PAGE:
Here’s the paragraph about Joan Rivers, with the restatement sentence in blue.

For half a century, this dark comedy of scarce resources had been her forte: many hands grasping, but only one golden ring. Rivers herself had fought hard for the token slot allotted to a female comic, yet she seemed thrown by a world in which that might no longer be necessary. Like Moses and the Promised Land, she couldn’t cross over.

You can read the entire article here. Joan Rivers

Portrait of Joan Rivers courtesy of Underbelly Limited


A Past-Tense Verb

Today I’m going to talk about a blind spot in my brain – one of many, I’m sure!

Lately I’ve been going through some New Yorker magazines that piled up while I was working on my book about Shaw.  I came across a wonderfully written article about comedian Joan Rivers that you can read here. (I’m going to add something admirable about Rivers that wasn’t mentioned in the article. She used to donate all her nightclub fees to a charity that provides nutritious food to patients in New York.)

There’s something odd in that article, however. Take a look at this sentence:

Eventually, exhausted, she slunk back to her teen-age bedroom.

Slunk? Obviously that was wrong. But then what was the right verb? Slank? I – Jean Reynolds, your self-appointed language expert – couldn’t come up with an answer to that question.

I did the obvious thing and went to the American Heritage Dictionary website to look up the past tense of slink. Guess what: it’s slinked. Slunk isn’t listed.

But doesn’t it sound right? Turns out I’m not the only person who feels that way.  Novelist Ursula Le Guin used slunk in an article also published in the New Yorker:

On a banquet night in Berkeley once, when somebody jogged my arm and my beer went straight down the back of Mrs. Robert Heinlein’s dress, I slunk away into the crowd.

I did some sleuthing (don’t you love these -sl words?) and discovered that Oxford University has already admitted slunk into its dictionary. (Did you know that lexicographers from one dictionary might disagree with lexicographers at another dictionary?)

Isn’t language interesting?

Joan Rivers

Portrait of Joan Rivers courtesy of Underbelly Limited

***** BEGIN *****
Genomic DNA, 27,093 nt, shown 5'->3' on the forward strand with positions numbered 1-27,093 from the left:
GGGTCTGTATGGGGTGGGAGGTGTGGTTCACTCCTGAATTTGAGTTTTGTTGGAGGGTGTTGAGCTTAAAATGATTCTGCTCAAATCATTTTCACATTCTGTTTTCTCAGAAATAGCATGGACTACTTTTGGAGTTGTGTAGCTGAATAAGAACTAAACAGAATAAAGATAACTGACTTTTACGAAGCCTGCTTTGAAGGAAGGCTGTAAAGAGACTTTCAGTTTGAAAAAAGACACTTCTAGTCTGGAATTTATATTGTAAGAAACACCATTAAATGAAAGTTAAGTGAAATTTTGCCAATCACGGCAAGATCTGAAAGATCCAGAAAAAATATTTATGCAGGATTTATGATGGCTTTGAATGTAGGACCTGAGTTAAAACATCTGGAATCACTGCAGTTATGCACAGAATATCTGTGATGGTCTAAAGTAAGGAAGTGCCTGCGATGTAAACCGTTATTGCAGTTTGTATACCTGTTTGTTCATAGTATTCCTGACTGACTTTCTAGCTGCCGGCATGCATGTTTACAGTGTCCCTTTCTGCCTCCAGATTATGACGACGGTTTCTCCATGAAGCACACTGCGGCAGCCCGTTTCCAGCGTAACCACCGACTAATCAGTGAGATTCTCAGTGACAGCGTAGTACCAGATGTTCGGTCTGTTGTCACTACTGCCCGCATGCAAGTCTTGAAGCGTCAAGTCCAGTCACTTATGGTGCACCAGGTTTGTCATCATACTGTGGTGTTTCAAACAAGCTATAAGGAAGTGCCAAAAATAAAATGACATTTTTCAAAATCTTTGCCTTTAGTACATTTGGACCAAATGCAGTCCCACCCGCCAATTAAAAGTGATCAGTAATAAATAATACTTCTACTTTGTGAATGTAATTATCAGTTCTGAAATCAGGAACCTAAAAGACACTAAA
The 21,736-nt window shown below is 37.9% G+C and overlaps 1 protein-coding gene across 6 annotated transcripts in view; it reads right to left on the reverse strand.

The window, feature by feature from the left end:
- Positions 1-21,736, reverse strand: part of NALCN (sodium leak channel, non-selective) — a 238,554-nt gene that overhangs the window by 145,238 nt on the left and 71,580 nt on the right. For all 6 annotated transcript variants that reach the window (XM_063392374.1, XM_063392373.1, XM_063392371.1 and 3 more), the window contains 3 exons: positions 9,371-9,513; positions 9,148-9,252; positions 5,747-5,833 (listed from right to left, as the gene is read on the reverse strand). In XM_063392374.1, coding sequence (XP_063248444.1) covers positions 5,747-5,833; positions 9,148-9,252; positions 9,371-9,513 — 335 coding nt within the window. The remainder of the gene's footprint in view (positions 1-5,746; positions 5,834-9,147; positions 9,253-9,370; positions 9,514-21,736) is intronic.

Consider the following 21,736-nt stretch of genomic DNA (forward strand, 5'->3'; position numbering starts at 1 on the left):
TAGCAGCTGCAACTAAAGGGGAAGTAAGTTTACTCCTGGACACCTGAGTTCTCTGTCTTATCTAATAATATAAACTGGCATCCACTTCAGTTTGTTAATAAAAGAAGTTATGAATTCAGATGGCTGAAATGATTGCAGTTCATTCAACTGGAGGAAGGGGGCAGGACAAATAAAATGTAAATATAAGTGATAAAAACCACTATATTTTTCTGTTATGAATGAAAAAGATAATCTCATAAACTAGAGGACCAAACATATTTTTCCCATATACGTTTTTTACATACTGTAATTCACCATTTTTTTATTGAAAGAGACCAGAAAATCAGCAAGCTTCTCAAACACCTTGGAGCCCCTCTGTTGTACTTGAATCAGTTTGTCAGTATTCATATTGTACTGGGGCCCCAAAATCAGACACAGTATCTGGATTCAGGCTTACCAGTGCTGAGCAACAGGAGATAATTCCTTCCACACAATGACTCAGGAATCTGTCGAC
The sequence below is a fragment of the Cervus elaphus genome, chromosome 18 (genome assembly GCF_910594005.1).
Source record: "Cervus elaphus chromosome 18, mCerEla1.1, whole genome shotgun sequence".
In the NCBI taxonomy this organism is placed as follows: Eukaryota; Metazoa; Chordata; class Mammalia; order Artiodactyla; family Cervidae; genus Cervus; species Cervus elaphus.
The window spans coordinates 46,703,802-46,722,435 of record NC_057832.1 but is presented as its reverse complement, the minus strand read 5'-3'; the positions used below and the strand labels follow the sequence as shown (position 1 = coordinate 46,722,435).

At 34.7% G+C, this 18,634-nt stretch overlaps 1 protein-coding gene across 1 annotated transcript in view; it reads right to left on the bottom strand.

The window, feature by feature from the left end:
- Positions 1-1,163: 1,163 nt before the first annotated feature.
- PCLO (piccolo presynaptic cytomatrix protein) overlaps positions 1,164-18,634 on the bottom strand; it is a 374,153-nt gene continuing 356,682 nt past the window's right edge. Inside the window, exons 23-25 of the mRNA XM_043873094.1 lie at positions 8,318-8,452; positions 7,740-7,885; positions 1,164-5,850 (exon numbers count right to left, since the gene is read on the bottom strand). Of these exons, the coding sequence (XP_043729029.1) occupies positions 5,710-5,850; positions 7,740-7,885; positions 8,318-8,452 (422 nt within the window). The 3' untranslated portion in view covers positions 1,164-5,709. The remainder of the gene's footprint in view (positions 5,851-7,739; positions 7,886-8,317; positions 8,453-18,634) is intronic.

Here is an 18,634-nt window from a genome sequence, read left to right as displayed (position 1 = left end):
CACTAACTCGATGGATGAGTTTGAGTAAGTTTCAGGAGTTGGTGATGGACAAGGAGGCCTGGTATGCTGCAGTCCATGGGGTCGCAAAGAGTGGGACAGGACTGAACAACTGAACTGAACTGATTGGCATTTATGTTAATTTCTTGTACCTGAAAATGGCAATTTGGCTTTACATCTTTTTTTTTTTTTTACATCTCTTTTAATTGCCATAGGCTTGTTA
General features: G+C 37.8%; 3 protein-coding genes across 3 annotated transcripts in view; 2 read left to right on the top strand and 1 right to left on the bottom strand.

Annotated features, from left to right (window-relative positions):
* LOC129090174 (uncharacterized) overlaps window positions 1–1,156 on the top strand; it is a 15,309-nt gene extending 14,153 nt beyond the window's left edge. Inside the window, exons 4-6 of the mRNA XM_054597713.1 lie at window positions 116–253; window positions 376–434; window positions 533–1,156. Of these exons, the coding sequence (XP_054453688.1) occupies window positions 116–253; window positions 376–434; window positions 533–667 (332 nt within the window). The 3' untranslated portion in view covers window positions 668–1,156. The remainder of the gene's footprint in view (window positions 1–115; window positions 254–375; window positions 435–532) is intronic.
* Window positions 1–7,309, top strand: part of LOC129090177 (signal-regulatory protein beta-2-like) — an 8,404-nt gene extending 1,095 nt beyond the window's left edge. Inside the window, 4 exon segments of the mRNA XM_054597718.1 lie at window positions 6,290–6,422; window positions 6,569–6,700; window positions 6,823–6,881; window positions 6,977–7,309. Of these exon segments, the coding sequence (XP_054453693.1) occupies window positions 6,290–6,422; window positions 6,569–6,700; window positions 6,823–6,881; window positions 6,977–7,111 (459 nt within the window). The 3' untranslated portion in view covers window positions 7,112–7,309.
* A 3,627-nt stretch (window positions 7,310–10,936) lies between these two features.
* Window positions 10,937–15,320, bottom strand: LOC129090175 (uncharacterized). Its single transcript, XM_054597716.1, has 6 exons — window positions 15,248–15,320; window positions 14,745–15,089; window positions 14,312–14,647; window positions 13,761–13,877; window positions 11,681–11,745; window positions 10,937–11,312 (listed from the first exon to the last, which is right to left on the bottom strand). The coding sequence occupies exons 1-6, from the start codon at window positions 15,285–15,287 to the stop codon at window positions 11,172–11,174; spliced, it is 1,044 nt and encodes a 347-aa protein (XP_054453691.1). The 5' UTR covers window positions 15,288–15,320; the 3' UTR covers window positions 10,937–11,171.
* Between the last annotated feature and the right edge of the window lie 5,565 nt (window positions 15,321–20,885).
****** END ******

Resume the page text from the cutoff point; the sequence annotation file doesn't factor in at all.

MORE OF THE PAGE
Good Writing from the New York Times

I just opened the New York Times for Saturday, April 9, and found an article about why the Russians weren’t able to take Kyiv, the capital of Ukraine. The writing is wonderful! Here’s an example:

But fighting for a major city like Kyiv is notoriously difficult, bloody and time-consuming. There are plenty of places to hide. Opposing forces can camp out in tall buildings. Rubble hides fighters as well as standing structures do.

There’s sophistication (the parallel construction in the first sentence) followed by short, punchy, active-voice sentences that let you see what happened in Kyiv. Opposing forces camp out. Rubble hides fighters.

You don’t need fancy words to impress readers. You do need interesting information and vivid examples! (Good writing helps too.)

Anti-war demonstration

                               Photo courtesy of GoToVan



A Proofreading Tip that Works!

The April 2022 issue of Psychology Today includes a provocative article about – of all things – proofreading! It makes sense when you think about it: language is a brain function. (My thanks to Margaret Swanson for sending me the link.) 

I have one gripe, though. Here’s author Holly Parker’s advice: “Try rereading what you’ve jotted down while verbalizing it.”

I would change verbalizing into normal English: “reading it aloud.” Never use a fancy word when there’s an easier way to say something.

Click here to read “A Simple and Effective Cognitive Method to Catch Typos and Other Errors.”



Trooping Along

Today I’m going to give you a glimpse into what lexicographers do. (They’re the professionals who add, delete, and edit dictionary definitions.)

One recent Saturday morning before the Russian invasion of Ukraine, I heard a startling remark during an MSNBC conversation between host Ali Velshi and journalist Erin Laughlin. Laughlin was saying that “So far, not a single Russian troop has been seen.”

I heard English change, right there on my TV. For some years now the word troop has been acquiring a new meaning and usage. I’m sure that lexicographers were very interested in that MSNBC broadcast!

Here’s what I mean. When I was growing up, troop always referred to a group of soldiers or Girl Scouts or Boy Scouts. I belonged to Girl Scout Troop 4 in Bethpage, New York. Sometimes several troops would get together for an activity. Five troops might include 50 or 60 Girl Scouts.

Nowadays, though, troops means “soldiers.” For example, here’s an excerpt from the December 15 New York Times. The subject is the American military withdrawal from Iraq:

Although Thursday’s ceremony represented the official end of the war, the military still has two bases in Iraq and roughly 4,000 troops, including several hundred who attended the ceremony. At the height of the war in 2007, there were 505 bases and more than 170,000 troops.

That 170,000 troops means 170,000 soldiers.

What’s so exciting (or disturbing, depending on your point of view) is that Erin Laughlin used troop as a singular word to mean “one soldier”: “not a single Russian troop has been seen.” That’s new! I haven’t heard anyone else use “one troop” that way. (Back in 1955, we would have thought she meant “not a single Russian military unit has been seen.”)

I can guarantee that Erin Laughlin’s remark was recorded and noted in a vocabulary log. If many more people start using troop that way, eventually we’ll get a new dictionary entry.

And that, folks, is how dictionaries are updated.

Dictionary with an magnifying glass on top